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New Test Predicts If Brain Tumor Is Likely to Grow Back

By LabMedica International staff writers
Posted on 27 Nov 2023
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Image: The new test could change treatment for 1 in 3 patients with meningioma (Photo courtesy of UCSF)
Image: The new test could change treatment for 1 in 3 patients with meningioma (Photo courtesy of UCSF)

Meningioma, a brain tumor that originates in the membranes surrounding the brain, often goes unnoticed due to its slow growth. Patients typically become aware of their condition when neurological symptoms like numbness, vision impairment, or personality changes occur. Current treatment methods include surgery for tumor removal and radiation to prevent regrowth. The tumors are treated according to their categorization by the World Health Organization into different grades based on their severity. Typically, Grade 1 meningiomas don't receive radiation if they are fully removed surgically. However, about 20% of these cases see tumor recurrence. Patients with more aggressive Grade 2 and 3 tumors usually undergo radiation post-surgery, despite the potential for serious side effects like memory loss and cognitive decline. The need for radiation treatment, particularly for Grade 2 tumors, still remains questionable.

Now, a collaborative team from UC San Francisco (San Francisco, CA, USA) and Northwestern Medicine (Chicago, IL, USA), along with 10 other medical institutions, has discovered a highly effective method to guide treatment decisions for meningioma patients. This method involves analyzing gene expression patterns within the tumors. This new technique could change the treatment path for nearly one-third of meningioma patients. By examining tumor samples from 1,856 patients across the U.S., Europe, and Hong Kong, the researchers identified 34 genes whose expression patterns could predict tumor recurrence. Their findings suggest that only 20% of patients with low-grade tumors might need radiation, while 40% of those with higher-grade tumors might benefit from avoiding radiation. The next step for the research team involves validating this gene-expression testing approach in two upcoming clinical trials.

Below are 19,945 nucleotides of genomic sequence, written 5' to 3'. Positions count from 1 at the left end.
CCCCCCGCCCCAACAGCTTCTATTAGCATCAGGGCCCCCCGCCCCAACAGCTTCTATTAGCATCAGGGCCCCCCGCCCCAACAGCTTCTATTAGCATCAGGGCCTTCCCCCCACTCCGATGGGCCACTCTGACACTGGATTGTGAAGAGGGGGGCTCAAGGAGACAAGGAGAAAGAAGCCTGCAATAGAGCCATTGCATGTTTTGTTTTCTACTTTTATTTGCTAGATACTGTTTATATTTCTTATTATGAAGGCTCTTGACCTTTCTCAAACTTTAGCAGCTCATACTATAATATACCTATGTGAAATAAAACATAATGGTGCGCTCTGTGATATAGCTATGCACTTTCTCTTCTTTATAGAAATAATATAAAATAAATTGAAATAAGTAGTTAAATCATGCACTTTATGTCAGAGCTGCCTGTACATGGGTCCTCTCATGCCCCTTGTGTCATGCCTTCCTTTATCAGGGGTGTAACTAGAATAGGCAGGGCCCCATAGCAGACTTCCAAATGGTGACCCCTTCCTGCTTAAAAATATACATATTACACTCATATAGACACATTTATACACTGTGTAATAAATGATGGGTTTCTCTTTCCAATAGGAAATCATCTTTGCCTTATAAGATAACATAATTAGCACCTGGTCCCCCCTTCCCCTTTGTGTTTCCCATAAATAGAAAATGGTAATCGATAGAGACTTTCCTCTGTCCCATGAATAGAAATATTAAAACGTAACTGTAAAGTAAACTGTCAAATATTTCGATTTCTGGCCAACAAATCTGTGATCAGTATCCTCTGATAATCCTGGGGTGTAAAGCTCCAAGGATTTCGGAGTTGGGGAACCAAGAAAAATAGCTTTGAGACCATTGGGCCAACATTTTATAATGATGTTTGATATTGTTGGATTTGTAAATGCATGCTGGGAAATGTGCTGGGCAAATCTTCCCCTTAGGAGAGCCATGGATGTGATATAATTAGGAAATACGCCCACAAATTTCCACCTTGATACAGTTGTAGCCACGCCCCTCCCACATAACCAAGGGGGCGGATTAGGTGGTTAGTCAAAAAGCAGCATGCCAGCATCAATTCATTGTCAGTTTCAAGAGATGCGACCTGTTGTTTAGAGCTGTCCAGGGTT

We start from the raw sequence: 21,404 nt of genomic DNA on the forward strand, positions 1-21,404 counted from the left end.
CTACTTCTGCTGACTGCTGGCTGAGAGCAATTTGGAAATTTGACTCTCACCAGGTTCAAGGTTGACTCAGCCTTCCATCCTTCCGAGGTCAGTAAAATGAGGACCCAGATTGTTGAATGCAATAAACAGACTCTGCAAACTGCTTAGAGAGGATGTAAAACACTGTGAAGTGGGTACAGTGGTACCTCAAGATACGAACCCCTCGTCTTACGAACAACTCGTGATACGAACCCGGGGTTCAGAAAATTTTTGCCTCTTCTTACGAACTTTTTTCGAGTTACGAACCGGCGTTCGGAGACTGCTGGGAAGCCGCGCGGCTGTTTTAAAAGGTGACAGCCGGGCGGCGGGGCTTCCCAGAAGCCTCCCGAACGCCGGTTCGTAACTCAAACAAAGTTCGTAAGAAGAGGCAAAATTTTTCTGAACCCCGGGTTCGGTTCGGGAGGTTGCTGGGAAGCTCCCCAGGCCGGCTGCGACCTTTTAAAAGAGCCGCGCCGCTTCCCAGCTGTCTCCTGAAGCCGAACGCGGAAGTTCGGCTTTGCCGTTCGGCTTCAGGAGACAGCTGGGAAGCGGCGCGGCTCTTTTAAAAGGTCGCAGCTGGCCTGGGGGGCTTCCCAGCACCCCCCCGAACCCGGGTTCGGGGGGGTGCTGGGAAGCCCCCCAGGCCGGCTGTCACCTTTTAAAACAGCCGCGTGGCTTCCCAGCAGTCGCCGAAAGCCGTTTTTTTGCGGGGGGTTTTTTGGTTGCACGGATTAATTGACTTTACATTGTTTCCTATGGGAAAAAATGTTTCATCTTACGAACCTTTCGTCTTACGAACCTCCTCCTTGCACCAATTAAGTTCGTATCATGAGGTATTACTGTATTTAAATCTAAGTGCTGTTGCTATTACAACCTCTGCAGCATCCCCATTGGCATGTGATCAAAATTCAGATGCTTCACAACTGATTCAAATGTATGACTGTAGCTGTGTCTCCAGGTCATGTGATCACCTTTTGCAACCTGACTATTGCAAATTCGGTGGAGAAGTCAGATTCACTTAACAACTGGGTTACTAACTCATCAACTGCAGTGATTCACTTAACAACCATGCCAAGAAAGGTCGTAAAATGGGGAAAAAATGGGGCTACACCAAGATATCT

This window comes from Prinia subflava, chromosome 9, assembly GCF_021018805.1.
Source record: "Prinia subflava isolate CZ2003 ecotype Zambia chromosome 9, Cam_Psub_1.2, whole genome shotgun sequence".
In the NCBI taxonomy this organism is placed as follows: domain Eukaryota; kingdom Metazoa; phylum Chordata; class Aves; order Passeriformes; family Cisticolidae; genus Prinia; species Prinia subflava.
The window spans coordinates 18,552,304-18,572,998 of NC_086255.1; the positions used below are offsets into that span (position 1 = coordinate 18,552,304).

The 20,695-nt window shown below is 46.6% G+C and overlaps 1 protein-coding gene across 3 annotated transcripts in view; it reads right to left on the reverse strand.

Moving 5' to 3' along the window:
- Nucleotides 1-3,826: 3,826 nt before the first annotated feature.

“There’s been a lot of controversy in the field in terms of who should receive radiotherapy and who shouldn’t,” said David Raleigh, MD, Ph.D., a radiation oncologist at the UCSF Brain Tumor Center. “Our biomarker takes the guessing game out of this and shows us which patients are likely to benefit from radiotherapy and which may get toxicity and possibly no benefit from radiation.”

“When to proceed with additional surgery, radiotherapy or simply to observe a small residual meningioma is not always clear,” added Stephen Magill, MD, PhD, assistant professor of neurological surgery at Northwestern University Feinberg School of Medicine. “This test adds information that can let us tailor our surgical and radiation approach to provide the best outcome for each patient and maximize both quality and quantity of life.”

Related Links:
UC San Francisco
Northwestern Medicine

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